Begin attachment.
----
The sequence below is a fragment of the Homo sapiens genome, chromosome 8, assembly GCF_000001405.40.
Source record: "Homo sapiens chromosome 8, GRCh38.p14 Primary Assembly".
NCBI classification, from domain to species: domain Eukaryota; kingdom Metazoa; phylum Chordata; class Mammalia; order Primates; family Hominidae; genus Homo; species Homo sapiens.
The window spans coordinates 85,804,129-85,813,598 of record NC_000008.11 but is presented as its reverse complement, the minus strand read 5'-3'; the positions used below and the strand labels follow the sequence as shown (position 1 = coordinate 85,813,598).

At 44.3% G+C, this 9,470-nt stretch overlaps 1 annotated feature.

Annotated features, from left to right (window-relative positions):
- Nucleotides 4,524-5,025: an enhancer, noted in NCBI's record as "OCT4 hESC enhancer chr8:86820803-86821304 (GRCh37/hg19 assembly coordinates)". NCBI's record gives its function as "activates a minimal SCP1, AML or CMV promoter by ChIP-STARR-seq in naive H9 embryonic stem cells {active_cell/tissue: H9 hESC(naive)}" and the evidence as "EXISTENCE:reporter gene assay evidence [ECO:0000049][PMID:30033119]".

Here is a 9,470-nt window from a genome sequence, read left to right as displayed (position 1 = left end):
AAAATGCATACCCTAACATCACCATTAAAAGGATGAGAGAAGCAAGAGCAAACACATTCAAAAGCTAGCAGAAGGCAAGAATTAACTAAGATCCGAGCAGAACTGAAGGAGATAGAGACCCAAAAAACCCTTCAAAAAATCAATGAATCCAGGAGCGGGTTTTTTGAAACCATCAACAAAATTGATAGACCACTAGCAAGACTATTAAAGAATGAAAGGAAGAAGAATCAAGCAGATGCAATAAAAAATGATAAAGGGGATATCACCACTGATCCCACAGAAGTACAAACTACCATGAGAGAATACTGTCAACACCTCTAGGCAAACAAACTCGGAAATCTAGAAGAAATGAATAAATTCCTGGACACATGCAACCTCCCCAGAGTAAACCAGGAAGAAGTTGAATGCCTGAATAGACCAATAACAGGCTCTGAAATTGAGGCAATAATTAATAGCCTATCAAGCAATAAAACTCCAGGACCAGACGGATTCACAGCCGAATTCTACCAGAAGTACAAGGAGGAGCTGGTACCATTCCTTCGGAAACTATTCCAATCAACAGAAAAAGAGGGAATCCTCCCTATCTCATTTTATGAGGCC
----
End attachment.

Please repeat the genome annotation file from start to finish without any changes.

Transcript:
The sequence below is a fragment of the Homo sapiens genome, chromosome 8, assembly GCF_000001405.40.
Source record: "Homo sapiens chromosome 8, GRCh38.p14 Primary Assembly".
NCBI classification, from domain to species: domain Eukaryota; kingdom Metazoa; phylum Chordata; class Mammalia; order Primates; family Hominidae; genus Homo; species Homo sapiens.
The window spans coordinates 85,804,129-85,813,598 of record NC_000008.11 but is presented as its reverse complement, the minus strand read 5'-3'; the positions used below and the strand labels follow the sequence as shown (position 1 = coordinate 85,813,598).

At 44.3% G+C, this 9,470-nt stretch overlaps 1 annotated feature.

Annotated features, from left to right (window-relative positions):
- Nucleotides 4,524-5,025: an enhancer, noted in NCBI's record as "OCT4 hESC enhancer chr8:86820803-86821304 (GRCh37/hg19 assembly coordinates)". NCBI's record gives its function as "activates a minimal SCP1, AML or CMV promoter by ChIP-STARR-seq in naive H9 embryonic stem cells {active_cell/tissue: H9 hESC(naive)}" and the evidence as "EXISTENCE:reporter gene assay evidence [ECO:0000049][PMID:30033119]".

Here is a 9,470-nt window from a genome sequence, read left to right as displayed (position 1 = left end):
AAAATGCATACCCTAACATCACCATTAAAAGGATGAGAGAAGCAAGAGCAAACACATTCAAAAGCTAGCAGAAGGCAAGAATTAACTAAGATCCGAGCAGAACTGAAGGAGATAGAGACCCAAAAAACCCTTCAAAAAATCAATGAATCCAGGAGCGGGTTTTTTGAAACCATCAACAAAATTGATAGACCACTAGCAAGACTATTAAAGAATGAAAGGAAGAAGAATCAAGCAGATGCAATAAAAAATGATAAAGGGGATATCACCACTGATCCCACAGAAGTACAAACTACCATGAGAGAATACTGTCAACACCTCTAGGCAAACAAACTCGGAAATCTAGAAGAAATGAATAAATTCCTGGACACATGCAACCTCCCCAGAGTAAACCAGGAAGAAGTTGAATGCCTGAATAGACCAATAACAGGCTCTGAAATTGAGGCAATAATTAATAGCCTATCAAGCAATAAAACTCCAGGACCAGACGGATTCACAGCCGAATTCTACCAGAAGTACAAGGAGGAGCTGGTACCATTCCTTCGGAAACTATTCCAATCAACAGAAAAAGAGGGAATCCTCCCTATCTCATTTTATGAGGCC